Venomous Snake Showdown: Western Diamondback vs. Mojave Rattlesnake

Written by Kirstin Harrington
Updated: October 22, 2023
Share on:

A video on YouTube compares two venomous snakes to give viewers an inside look at just how dangerous Western Diamondbacks and Mohave Rattlesnakes truly are to anyone they meet. Letโ€™s take a quick look at each slithering serpent before watching them dual for most venomous in the informative and entertaining video below!ย 

Click to Watch the Video Below

The western diamondback rattlesnake (Crotalus atrox) has a triangular-shaped head and a large body. From the eyes to the jaws, there are two black diagonal lines on either side of its face. Along its back, it features black diamond-shaped markings. A little above the rattles on the tail are stripes of black and white.

Diamondbacks frequently coil up in the shadows of low-growing bushes, mounds of natural or man-made rubbish, or boulders during the sweltering daylight hours. They will also make use of other animals’ subterranean tunnels. They hide away in caverns or other such locations throughout the winter to hibernate. 

108,020 People Couldn't Ace This Quiz

Think You Can?
Western Diamondback rattlesnake closeup

Western diamondback rattlesnakes have a number of distinguishing features.

©Audrey Snider-Bell/

The length of this snake varies from three to five feet, with some individuals growing as long as seven feet. The bulk of envenoming deaths in northern Mexico and the bulk of snakebites in some western parts of the US are likely related to this snake. 

It is easy to confuse the Mojave rattlesnake with the western Diamondback rattlesnake. Their backs both feature distinct, light-edged diamonds running down the center of them. While the western diamondback snake’s diamond pattern lasts all the way to the tail, the Mojave rattlesnake’s decoration fades in the last third. Rings of white and dark contrast on the Mojave’s tail. Whereas the Diamondbacks have thick black rings, the white rings are significantly broader than the black bands.

Although some Mojave rattlesnakes have a greenish hue, others can also be brownish or yellow. The Mojave rattlesnake is one of the most harmful and venomous snakes in the United States because of its extremely strong venom, which is thought to be 10 times more lethal than that of other North American rattlesnakes. The Mojave toxin in their venom acts as a neurotoxin.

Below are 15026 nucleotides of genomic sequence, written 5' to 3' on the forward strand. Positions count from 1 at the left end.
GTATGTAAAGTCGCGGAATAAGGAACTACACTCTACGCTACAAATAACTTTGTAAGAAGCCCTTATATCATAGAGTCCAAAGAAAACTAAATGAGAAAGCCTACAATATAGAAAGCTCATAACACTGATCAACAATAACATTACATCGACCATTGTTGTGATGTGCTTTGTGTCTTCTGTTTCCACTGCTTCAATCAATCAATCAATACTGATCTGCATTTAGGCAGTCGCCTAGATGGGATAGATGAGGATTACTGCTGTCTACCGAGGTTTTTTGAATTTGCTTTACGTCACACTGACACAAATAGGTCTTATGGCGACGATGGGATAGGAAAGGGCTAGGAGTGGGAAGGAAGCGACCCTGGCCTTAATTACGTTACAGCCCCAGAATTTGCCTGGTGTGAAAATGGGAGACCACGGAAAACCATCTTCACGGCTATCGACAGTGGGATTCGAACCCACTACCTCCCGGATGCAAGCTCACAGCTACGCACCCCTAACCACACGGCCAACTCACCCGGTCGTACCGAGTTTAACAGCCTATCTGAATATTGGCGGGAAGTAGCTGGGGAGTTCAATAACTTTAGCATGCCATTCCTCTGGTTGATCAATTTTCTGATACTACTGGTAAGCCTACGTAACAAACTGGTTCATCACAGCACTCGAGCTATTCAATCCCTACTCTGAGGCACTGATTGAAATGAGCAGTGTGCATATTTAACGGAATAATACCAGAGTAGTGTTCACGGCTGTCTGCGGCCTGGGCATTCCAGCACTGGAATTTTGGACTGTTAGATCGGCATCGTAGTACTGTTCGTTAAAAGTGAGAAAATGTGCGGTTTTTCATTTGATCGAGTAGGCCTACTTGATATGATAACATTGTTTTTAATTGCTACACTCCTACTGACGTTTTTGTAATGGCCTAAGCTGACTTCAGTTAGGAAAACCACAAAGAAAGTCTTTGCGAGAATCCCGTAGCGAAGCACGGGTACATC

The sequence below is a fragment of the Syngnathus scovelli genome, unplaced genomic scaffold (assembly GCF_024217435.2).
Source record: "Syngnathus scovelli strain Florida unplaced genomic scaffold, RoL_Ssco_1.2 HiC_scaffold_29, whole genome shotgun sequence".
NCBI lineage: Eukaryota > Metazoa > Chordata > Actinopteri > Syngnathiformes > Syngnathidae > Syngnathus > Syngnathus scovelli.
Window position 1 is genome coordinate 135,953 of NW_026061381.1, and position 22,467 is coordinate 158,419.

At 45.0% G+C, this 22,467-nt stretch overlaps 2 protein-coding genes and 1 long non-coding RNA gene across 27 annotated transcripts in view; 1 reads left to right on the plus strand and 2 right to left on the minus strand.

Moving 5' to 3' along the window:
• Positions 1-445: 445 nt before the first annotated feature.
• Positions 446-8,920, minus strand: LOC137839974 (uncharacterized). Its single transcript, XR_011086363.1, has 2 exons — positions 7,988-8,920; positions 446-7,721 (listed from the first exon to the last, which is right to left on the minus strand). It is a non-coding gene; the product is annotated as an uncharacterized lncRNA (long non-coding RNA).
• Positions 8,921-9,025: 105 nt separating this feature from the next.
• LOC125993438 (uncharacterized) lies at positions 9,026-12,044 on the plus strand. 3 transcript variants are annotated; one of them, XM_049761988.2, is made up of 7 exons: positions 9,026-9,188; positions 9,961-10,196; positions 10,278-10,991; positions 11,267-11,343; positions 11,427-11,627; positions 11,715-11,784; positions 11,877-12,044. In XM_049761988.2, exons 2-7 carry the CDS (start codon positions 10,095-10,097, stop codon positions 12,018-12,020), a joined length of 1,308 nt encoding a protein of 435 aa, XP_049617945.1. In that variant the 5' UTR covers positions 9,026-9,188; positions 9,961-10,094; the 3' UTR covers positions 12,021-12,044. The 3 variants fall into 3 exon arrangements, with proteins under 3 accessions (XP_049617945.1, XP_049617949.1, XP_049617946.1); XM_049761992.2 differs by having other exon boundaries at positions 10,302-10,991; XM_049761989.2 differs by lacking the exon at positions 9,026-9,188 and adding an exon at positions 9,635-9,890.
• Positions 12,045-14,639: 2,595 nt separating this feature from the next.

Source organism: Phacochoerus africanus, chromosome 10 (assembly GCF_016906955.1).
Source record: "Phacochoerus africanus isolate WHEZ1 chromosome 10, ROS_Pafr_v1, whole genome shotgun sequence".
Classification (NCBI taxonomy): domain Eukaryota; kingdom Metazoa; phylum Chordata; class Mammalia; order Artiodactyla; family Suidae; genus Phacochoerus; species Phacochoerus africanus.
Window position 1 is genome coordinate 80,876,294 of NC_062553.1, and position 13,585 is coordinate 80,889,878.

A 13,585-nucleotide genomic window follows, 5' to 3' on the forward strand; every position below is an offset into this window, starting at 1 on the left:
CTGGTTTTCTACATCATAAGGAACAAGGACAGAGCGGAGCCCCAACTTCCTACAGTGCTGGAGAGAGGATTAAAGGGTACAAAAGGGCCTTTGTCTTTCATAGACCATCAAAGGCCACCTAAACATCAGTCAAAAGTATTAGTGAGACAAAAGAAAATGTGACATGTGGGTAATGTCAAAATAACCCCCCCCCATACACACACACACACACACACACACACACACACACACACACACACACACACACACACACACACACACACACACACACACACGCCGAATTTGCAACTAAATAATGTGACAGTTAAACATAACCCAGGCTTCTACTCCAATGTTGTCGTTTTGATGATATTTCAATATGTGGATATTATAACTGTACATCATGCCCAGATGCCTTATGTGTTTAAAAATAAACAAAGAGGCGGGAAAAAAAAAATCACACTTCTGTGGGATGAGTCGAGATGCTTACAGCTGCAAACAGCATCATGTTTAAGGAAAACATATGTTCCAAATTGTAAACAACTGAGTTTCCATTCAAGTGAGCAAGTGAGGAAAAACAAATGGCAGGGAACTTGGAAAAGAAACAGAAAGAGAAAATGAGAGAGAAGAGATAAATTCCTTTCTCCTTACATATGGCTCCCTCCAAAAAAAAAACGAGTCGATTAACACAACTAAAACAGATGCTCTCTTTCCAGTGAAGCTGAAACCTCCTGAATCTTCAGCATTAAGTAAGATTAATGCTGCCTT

Mojave rattlesnakes have a green hue.


Interestingly, a Mojave Rattlesnake bite typically doesn’t hurt as much as other snake bites do. This type of rattlesnake is a medium-sized rattlesnake since adult snakes may grow to a length of two to four feet. Although reports of the Mojave rattlesnake’s violent behavior toward people are sometimes overstated, the snake, like other reptiles, will protect itself if bothered or tormented.

To learn more about both the Mojave Rattlesnake and the Western Diamondback, check out the video below. Itโ€™s packed with incredible footage of the serpents and has plenty of fun facts and interesting information. 

The photo featured at the top of this post is © Rusty Dodson/

Discover the "Monster" Snake 5X Bigger than an Anaconda

Every day A-Z Animals sends out some of the most incredible facts in the world from our free newsletter. Want to discover the 10 most beautiful snakes in the world, a "snake island" where you're never more than 3 feet from danger, or a "monster" snake 5X larger than an anaconda? Then sign up right now and you'll start receiving our daily newsletter absolutely free.

Share on:
About the Author

Kirstin is a writer at A-Z Animals primarily covering animals, news topics, fun places, and helpful tips. Kirstin has been writing on a variety of topics for over five years. She has her real estate license, along with an associates degree in another field. A resident of Minnesota, Kirstin treats her two cats (Spook and Finlay) like the children they are. She never misses an opportunity to explore a thrift store with a coffee in hand, especially if itโ€™s a cold autumn day!

Thank you for reading! Have some feedback for us? Contact the AZ Animals editorial team.